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article in Journal Times newspaper - Des Plaines


Family's True Inspiration
Gray Tie Ball To Help Fight Brain Cancer Here On Dec. 3

Journal Reporter

After working as a secretary, Lori Arquilla Andersen decided it wasn't what she wanted and proceeded to completely change the direction of her life. Her family hopes events held and money raised in her memory will change things for people who share her disease.

The first Gray Tie Ball to benefit brain cancer research will be held at Case Royale Banquets at 783 Lee St. in Des Plaines on Dec. 3, beginning at 6:30 p.m. The event will include everything from dinner to dancing to live entertainment with a silent auction and an open bar.

Proceeds will go to the Lori Arquilla Andersen Foundation, the Brain Tumor Research Fund at Northwestern University and the American Brain Tumor Association in Des Plaines.

"She was such a vibrant person, and she was so alive," said Lori's mother, Linda Magiera. "It doesn't seem like it's real. Sometimes, I still can't believe she's not here.

"The way she handled it though, made everything better for the people around her. She was such an inspiration to use and to everyone she came in contact with."

Lori was diagnosed with stage 4 gioblastoma multiforme in 2003, just three months after marrying Erik Anderson. She survived 22 months after the first surgery, fighting the disease until her death on July 5. She was 35 years old.

Lori had returned to school at the University of Illinois-Chicago to study anthropology. Once finished, she went archaeological digs in Israel, Cypress and Kenya, among other places, before being diagnosed.

Lori's last days were spent surrounded by family, including a trip to Puerto Rico for a stay at a bed-and-breakfast near a rain forest.

Arquilla Andersen had been a member of the parish at St. Zachary from her graduation from the school.

In addition to her husband and mother, Lori is survived by grandparents Joe and Juanita Betchner of Des Plaines; siblings Lisa Arquilla Dodge of Jacksonville, Fla.; Ed Arquilla of Oak Lawn; Walt Magiera of Orlando; and Dan Magiera of Chicago, among many others whom she loved and cared for.

"I think it's helping us in our grieving that she was happy and she was doing what she wanted to do, because she'd worked so hard to get there," Linda said.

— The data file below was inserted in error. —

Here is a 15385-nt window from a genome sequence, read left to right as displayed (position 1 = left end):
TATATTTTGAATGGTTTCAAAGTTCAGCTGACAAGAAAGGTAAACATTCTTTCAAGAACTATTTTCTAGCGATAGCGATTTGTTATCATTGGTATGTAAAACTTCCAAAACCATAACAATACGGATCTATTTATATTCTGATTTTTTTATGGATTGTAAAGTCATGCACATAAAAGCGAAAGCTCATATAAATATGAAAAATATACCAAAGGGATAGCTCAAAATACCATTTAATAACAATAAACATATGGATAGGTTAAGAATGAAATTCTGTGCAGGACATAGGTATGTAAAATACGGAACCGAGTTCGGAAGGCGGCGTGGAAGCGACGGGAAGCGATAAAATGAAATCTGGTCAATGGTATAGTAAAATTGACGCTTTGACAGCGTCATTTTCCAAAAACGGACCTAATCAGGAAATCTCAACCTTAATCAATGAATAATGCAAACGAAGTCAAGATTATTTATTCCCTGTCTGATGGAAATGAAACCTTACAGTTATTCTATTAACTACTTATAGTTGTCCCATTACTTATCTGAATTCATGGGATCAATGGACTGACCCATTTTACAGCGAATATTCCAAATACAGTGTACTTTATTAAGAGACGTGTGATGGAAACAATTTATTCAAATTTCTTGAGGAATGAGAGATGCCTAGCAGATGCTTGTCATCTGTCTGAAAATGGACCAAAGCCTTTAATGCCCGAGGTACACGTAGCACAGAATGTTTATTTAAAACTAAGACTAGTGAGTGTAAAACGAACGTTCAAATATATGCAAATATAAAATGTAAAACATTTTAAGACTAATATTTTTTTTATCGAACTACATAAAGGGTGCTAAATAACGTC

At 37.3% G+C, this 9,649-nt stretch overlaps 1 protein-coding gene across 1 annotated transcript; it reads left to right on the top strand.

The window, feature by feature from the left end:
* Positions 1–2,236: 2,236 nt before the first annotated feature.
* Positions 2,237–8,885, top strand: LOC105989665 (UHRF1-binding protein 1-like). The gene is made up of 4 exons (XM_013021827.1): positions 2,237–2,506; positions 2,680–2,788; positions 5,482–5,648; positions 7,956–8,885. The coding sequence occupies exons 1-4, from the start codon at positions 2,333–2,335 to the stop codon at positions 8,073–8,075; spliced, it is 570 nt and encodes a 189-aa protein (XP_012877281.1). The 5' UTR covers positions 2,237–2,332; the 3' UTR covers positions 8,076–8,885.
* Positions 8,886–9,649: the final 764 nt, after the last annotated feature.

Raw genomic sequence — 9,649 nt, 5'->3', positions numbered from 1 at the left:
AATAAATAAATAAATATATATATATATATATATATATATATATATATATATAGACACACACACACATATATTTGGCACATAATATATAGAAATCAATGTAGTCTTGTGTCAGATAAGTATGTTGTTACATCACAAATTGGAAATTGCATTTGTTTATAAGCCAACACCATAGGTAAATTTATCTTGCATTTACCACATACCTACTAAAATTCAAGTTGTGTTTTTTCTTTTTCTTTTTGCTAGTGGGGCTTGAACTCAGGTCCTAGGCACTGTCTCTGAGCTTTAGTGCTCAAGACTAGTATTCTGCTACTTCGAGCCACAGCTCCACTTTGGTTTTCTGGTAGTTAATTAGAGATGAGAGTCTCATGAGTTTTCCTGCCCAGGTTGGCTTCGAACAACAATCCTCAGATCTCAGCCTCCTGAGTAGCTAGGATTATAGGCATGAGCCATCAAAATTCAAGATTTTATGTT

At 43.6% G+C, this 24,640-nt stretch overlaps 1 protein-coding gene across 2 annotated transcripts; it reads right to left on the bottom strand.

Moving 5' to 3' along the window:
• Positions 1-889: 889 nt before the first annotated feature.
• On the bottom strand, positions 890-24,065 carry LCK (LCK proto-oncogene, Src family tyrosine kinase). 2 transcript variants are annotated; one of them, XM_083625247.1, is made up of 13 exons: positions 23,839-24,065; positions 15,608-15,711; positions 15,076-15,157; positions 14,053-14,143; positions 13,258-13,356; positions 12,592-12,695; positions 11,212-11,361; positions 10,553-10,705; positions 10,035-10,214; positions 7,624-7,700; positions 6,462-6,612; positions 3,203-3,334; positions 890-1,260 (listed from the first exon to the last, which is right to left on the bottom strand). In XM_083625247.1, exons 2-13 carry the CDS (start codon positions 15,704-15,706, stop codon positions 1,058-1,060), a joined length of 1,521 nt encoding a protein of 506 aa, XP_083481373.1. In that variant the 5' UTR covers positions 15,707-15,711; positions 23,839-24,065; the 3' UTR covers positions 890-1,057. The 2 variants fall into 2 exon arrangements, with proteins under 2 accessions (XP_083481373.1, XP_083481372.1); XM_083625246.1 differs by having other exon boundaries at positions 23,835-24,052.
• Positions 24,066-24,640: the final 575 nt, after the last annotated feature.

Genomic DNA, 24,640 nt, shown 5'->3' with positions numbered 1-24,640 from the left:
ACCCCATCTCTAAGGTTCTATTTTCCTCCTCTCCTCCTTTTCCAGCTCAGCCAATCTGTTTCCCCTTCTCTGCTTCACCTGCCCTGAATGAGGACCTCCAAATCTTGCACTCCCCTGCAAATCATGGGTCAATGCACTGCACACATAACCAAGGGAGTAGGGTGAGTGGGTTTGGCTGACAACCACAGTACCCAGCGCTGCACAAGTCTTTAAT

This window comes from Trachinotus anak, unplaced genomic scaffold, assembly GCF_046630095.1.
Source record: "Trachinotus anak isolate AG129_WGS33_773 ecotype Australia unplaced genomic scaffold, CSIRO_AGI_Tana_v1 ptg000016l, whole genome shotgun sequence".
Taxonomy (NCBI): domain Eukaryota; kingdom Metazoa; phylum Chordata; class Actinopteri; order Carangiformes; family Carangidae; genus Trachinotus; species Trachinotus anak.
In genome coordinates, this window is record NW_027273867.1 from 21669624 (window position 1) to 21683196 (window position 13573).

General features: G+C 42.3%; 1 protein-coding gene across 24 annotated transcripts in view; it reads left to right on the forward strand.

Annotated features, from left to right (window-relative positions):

"They had a fairy-tale wedding. I just wish they could have had a fairy tale ending."

After writing a letter on Lori's fight with brain cancer that was published by the Chicago Sun-Times, Linda received a call from an employee of the paper whose family was also affected by brain cancer. Lori's battle through five surgeries against the disease was also chronicled on-line, and the family received support and was able to give support to others in that way.

The foundation, which is on-line at www.laafinc.org, is another way for Lori's family to help further the cause and grow a support network for those suffering with the disease. The event is called the Gray Tie Ball because Gray is the ribbon color for brain cancer.

"We wanted to do something for the people suffering from brain cancer and their families," Linda said. "We thought it would be a fun thing, and a way to remember her. Her birthday would have been Dec. 1, so we set it up close to that.

"We thought it would be a great way of supporting the cause and raising awareness. We just want to get the information out there and let people who are impacted by this know that there's somebody who's been through what they're going through."

A presentation will be made at the ball by Dr. Jeffrey Raizer, who is the Director of the Neuro-Oncology Program at Northwestern's Feinberg School of Medicine.

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